January 13, 2022
By Brad Fitzpatrick
The Bureau of Alcohol, Tobacco, and Firearms recently made changes to the suppressor purchasing process, and it’s a win for hunters and shooters. Previously, Form 4 applications (required for purchasing a silencer under the National Firearms Act) had to be submitted in paper form, which bogged down the process and caused long wait times. But as of December 23, 2021, the ATF is now accepting digital Form 4 applications, and that means drastically reduced wait times when buying a silencer.
“We were part of the beta testing for the new digital forms for eight months before they went live,” says Silencer Central CEO Brandon Maddox. Silencer Central has been working with the ATF to determine if there are any glitches or bugs that might slow down or completely derail the process. Testing has taken time, but Maddox says that the new E-form will cut wait times for a silencer to as little as 60 to 90 days, much less than the 10 to 12 months required to receive approval prior to the adoption of electronic Form 4.
“The ATF found that each application had to be touched 42 times after it was submitted until the process was complete,” Maddox says. “That created a massive backlog, and the ATF wasn’t happy about it.”
We’re deep into the digital age, so why has it taken the ATF so long to approve digital applications? According to Maddox, the ATF has been using the same database to collect NFA application forms since the late 1960s. That’s a tremendous amount of data that must be kept and recorded, and the new software system had to manage that load while simultaneously keeping pace with a flood of new users getting inline to have their forms approved.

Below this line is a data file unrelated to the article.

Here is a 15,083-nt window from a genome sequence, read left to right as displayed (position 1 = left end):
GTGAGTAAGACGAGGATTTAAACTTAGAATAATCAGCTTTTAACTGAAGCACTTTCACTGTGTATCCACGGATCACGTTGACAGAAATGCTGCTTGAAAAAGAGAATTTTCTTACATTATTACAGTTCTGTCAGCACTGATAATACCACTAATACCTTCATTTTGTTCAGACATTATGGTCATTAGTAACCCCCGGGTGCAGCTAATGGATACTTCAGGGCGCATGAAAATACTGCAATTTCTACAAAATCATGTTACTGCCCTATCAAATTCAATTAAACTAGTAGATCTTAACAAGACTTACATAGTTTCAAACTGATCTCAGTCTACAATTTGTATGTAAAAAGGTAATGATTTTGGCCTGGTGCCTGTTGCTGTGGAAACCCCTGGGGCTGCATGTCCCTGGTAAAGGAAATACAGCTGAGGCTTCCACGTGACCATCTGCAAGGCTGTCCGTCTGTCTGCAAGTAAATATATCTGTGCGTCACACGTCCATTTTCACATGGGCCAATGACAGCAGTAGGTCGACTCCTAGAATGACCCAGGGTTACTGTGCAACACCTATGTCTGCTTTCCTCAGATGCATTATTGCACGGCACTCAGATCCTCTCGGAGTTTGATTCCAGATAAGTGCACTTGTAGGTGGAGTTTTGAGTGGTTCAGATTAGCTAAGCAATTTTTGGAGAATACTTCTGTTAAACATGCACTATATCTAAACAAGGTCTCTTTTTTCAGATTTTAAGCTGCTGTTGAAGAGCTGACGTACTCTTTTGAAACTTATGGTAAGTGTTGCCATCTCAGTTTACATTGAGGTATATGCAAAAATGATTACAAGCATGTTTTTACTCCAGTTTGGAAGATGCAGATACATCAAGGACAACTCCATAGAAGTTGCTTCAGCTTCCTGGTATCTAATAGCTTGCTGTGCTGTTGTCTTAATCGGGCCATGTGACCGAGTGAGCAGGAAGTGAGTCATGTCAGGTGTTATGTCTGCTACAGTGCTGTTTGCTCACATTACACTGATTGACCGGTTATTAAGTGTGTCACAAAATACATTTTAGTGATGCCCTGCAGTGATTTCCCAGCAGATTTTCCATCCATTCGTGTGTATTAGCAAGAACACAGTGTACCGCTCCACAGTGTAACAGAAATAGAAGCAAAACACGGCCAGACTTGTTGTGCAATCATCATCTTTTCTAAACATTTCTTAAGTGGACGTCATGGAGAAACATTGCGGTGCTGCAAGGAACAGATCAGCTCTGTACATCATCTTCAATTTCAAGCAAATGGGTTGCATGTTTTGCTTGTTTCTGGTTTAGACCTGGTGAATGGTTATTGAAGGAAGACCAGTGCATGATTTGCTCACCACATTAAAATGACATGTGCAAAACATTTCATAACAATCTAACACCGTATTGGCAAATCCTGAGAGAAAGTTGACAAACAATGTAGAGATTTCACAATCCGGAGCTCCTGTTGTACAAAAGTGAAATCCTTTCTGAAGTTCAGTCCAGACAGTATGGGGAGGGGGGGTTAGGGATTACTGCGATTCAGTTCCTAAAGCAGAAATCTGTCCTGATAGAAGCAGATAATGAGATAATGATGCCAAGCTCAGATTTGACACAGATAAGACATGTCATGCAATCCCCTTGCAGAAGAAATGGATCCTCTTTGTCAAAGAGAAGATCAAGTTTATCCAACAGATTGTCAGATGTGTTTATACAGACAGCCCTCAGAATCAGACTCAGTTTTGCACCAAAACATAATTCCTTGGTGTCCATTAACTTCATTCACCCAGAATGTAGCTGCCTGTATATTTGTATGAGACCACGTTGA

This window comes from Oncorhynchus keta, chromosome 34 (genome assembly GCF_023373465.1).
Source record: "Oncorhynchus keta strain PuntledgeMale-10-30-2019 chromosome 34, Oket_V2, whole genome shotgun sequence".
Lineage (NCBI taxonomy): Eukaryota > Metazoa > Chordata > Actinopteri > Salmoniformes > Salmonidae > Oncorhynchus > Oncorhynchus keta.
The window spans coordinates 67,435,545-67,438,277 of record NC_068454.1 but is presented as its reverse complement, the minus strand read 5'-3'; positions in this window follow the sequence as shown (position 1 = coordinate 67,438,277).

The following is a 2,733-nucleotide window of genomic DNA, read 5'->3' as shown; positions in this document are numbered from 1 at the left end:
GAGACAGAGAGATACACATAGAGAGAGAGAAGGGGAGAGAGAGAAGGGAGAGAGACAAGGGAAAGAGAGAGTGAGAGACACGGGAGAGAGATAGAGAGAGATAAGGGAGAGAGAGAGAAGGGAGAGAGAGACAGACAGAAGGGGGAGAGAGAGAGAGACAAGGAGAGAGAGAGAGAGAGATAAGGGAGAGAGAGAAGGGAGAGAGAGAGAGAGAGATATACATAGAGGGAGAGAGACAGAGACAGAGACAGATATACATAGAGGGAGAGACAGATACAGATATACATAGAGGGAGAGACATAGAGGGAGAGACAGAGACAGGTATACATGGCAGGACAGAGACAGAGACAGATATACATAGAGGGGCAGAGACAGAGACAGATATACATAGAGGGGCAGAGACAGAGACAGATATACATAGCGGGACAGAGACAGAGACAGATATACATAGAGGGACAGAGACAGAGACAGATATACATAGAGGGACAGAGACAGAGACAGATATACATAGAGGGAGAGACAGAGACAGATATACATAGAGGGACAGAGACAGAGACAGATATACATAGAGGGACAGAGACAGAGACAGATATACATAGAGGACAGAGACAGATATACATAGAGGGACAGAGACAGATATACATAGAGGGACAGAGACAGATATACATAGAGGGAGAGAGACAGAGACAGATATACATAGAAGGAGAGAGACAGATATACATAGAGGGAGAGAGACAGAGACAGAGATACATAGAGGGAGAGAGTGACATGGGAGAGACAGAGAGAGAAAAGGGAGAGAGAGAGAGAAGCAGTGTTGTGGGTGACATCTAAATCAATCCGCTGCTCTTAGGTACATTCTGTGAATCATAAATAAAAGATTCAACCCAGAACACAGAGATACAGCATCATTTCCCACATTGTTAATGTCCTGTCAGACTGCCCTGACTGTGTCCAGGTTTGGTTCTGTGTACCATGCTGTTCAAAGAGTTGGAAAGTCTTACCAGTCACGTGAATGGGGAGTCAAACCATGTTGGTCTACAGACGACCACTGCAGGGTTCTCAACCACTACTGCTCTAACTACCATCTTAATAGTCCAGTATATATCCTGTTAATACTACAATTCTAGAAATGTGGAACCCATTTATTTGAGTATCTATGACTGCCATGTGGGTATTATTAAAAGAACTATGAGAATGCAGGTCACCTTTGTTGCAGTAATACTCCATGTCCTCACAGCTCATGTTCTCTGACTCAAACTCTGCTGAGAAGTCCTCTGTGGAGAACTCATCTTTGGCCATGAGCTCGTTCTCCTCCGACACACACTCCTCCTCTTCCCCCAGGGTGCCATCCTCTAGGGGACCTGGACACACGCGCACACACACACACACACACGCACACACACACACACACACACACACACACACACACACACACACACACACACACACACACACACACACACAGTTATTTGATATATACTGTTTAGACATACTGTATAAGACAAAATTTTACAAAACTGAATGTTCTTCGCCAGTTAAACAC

This isn’t the first time that the bureau has attempted to transfer Form 4 applications to a digital platform. In 2014 and 2015 the ATF rolled out their first digital Form 4, but the software system, which wasn’t cloud-based, simply couldn’t keep pace with the flood of applications. Though that initial rollout was unsuccessful the ATF has since upgraded to a database that, according to Maddox, is working well.
Maddox has a good working relationship with the ATF, and his company Silencer Central has revolutionized the way we purchase suppressors. Silencer Central has streamlined the suppressor purchasing process by creating digital copies of Form 4 and walking customers through the buying process. Purchasing a silencer without someone to guide you through the process can be a complex and confusing process for first-time buyers, but Silencer Central has made the process as user-friendly as possible, even mailing potential buyers a fingerprint kit and allowing their silencers to be mailed directly to their front door. In doing so, Maddox and his team have proven that their method works, and that’s why the ATF chose the company for beta testing the new E-form.
“We tried to fool the new system, break it,” Maddox says. “When the ATF was satisfied that they had a cloud-based system that would work they rolled it out to the public.”